The strikes have massively compounded bottlenecks piling up in the criminal justice system, creating a backlog of cases stretching over years, and no clear solution to catching up with them. As the backlog gets bigger, the expected decline in the profession could grind the system to a halt if key reforms are not pursued. Which is partly why in September, the Law Society warned that the criminal justice system was on the brink of “collapse” without funding all parts of it equally.
A Vicious Cycle
As the costs of running the system escalates, returns are diminishing. Every response to these crises only creates greater costs and complexity – and a new layer of problems. This, in turn, requires further responses involving more costs and complexity. This cycle increasingly reduces the capacity of the system to respond, accelerating its trajectory toward collapse.
At this point, the chances of averting collapse become smaller and smaller – because if the crises are simply ignored, the system collapses anyway.
The Truss Government has locked itself into this vicious cycle and is increasingly out of control. The sacking of the Chancellor is a symptom of this escalating incoherence, not a sign that it is changing course to become more coherent.
Many of these crises were bound to happen one way or another at some point. Twelve years of austerity involving constant cuts to public services laid the groundwork. The global energy crisis, escalated by Russia’s invasion of Ukraine, accelerated the impact of austerity and brought forward these crises.
Yet, the Truss Government, driven by an unwavering belief in a narrow economic ideology – which I have argued amounts to a social Darwinistic distortion of neoliberalism – has thrown petrol on the flames without realising that its approach is at risk of burning everything to the ground.
Amid all this, the growing incoherence inside the Government – replete with U-turns, infighting and a disjointed Cabinet that is losing the support of its own parliamentary party – demonstrates the scale of the political crisis. The Government is imploding and this is further diminishing its decision-making capacity to respond coherently to mounting internal and external crises.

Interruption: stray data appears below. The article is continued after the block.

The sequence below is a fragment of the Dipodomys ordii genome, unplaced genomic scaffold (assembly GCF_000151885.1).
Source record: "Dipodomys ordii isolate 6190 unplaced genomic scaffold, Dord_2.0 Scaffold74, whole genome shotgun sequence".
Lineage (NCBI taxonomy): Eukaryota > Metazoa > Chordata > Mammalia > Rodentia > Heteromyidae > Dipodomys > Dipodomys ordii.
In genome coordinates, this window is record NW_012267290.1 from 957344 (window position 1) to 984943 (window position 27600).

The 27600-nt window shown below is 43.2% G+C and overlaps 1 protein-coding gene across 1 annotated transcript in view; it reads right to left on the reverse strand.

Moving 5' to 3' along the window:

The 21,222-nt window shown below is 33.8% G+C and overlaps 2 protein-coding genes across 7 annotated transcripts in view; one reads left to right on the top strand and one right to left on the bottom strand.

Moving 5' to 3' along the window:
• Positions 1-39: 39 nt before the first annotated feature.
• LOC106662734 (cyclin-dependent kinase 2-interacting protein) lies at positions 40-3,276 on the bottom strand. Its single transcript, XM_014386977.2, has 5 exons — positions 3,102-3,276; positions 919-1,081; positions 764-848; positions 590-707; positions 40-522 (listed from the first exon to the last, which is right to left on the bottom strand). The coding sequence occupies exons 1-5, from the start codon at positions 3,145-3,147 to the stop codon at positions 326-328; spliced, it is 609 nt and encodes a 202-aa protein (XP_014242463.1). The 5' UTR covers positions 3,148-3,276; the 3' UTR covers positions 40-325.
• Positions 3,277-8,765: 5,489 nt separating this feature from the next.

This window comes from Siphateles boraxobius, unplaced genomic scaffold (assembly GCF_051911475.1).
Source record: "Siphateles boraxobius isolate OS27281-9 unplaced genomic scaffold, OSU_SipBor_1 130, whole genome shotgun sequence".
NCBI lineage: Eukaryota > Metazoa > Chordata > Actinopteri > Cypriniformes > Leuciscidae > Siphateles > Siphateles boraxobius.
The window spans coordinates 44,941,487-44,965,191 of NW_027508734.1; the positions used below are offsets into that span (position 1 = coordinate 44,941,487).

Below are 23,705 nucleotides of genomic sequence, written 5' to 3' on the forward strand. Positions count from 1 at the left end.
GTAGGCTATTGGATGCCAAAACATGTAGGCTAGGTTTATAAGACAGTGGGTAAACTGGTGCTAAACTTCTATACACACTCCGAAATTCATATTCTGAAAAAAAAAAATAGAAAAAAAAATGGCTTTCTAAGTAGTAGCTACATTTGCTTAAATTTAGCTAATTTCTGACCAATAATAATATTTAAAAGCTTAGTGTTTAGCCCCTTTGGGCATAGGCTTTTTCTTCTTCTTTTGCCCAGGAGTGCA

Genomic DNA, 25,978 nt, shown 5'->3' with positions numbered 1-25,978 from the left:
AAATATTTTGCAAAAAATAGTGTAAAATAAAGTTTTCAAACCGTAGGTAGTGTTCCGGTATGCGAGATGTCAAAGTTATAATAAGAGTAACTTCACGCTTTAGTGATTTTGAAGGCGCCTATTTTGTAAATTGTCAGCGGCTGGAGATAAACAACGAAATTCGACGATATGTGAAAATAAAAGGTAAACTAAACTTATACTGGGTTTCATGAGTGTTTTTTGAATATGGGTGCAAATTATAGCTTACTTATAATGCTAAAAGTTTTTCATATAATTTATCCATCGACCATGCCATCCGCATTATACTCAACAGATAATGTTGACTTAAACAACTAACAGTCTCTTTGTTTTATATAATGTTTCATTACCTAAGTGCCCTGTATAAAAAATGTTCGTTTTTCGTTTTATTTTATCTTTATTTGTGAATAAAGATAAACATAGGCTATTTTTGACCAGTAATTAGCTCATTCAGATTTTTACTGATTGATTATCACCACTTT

Over the coming months, we are going to witness an acceleration of interconnected political, social and economic crises which strike at the heart of Britain’s social fabric, and strain critical institutions and services – energy, transport, housing, food, health, criminal justice, policing and beyond.
The Government has created a national emergency with devastating consequences that will be long-lasting. And it must be recognised that this perfect storm was avoidable. And that it can be fixed – but not within the constraints of our current system.
Because it is now clear that the Truss Government is incapable of doing anything other than stoking the flames of crisis. The collapse of British Conservatism is well underway. But the next Labour Government is going to inherit a bigger and more intractable crisis than the 2008 crash – a comprehensive crisis in which every sector of British society experiences a breakdown, with a destructive impact on the lives of citizens. This is why it is a form of societal collapse.
If Labour is going to successfully lead the country through this unprecedented crisis, it will need to be fully focused on system transformation; ready to think, see and plan holistically; and armed with the capability to recognise and respond to complexity. If it fails to do so, this could herald an even deeper political crisis.